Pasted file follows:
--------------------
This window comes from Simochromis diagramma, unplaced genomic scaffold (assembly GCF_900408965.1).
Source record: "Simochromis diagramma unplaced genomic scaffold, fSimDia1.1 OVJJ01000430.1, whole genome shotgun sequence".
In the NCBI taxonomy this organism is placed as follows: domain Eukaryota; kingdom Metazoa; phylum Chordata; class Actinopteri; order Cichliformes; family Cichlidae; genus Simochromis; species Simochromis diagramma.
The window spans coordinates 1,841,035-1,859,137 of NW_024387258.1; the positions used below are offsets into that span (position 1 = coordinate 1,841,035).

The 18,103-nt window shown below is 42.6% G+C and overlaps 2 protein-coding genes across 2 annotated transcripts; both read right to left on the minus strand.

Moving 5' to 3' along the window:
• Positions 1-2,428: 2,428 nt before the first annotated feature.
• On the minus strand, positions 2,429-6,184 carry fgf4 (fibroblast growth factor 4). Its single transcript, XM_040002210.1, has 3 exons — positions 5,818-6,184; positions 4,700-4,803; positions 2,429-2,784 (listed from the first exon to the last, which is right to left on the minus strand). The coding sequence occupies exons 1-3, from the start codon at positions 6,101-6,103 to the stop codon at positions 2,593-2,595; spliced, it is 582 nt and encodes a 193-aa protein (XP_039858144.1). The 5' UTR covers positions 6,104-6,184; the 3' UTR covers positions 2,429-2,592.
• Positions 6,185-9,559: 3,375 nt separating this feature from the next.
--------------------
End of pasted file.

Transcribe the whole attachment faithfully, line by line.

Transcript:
This window comes from Simochromis diagramma, unplaced genomic scaffold (assembly GCF_900408965.1).
Source record: "Simochromis diagramma unplaced genomic scaffold, fSimDia1.1 OVJJ01000430.1, whole genome shotgun sequence".
In the NCBI taxonomy this organism is placed as follows: domain Eukaryota; kingdom Metazoa; phylum Chordata; class Actinopteri; order Cichliformes; family Cichlidae; genus Simochromis; species Simochromis diagramma.
The window spans coordinates 1,841,035-1,859,137 of NW_024387258.1; the positions used below are offsets into that span (position 1 = coordinate 1,841,035).

The 18,103-nt window shown below is 42.6% G+C and overlaps 2 protein-coding genes across 2 annotated transcripts; both read right to left on the minus strand.

Moving 5' to 3' along the window:
• Positions 1-2,428: 2,428 nt before the first annotated feature.
• On the minus strand, positions 2,429-6,184 carry fgf4 (fibroblast growth factor 4). Its single transcript, XM_040002210.1, has 3 exons — positions 5,818-6,184; positions 4,700-4,803; positions 2,429-2,784 (listed from the first exon to the last, which is right to left on the minus strand). The coding sequence occupies exons 1-3, from the start codon at positions 6,101-6,103 to the stop codon at positions 2,593-2,595; spliced, it is 582 nt and encodes a 193-aa protein (XP_039858144.1). The 5' UTR covers positions 6,104-6,184; the 3' UTR covers positions 2,429-2,592.
• Positions 6,185-9,559: 3,375 nt separating this feature from the next.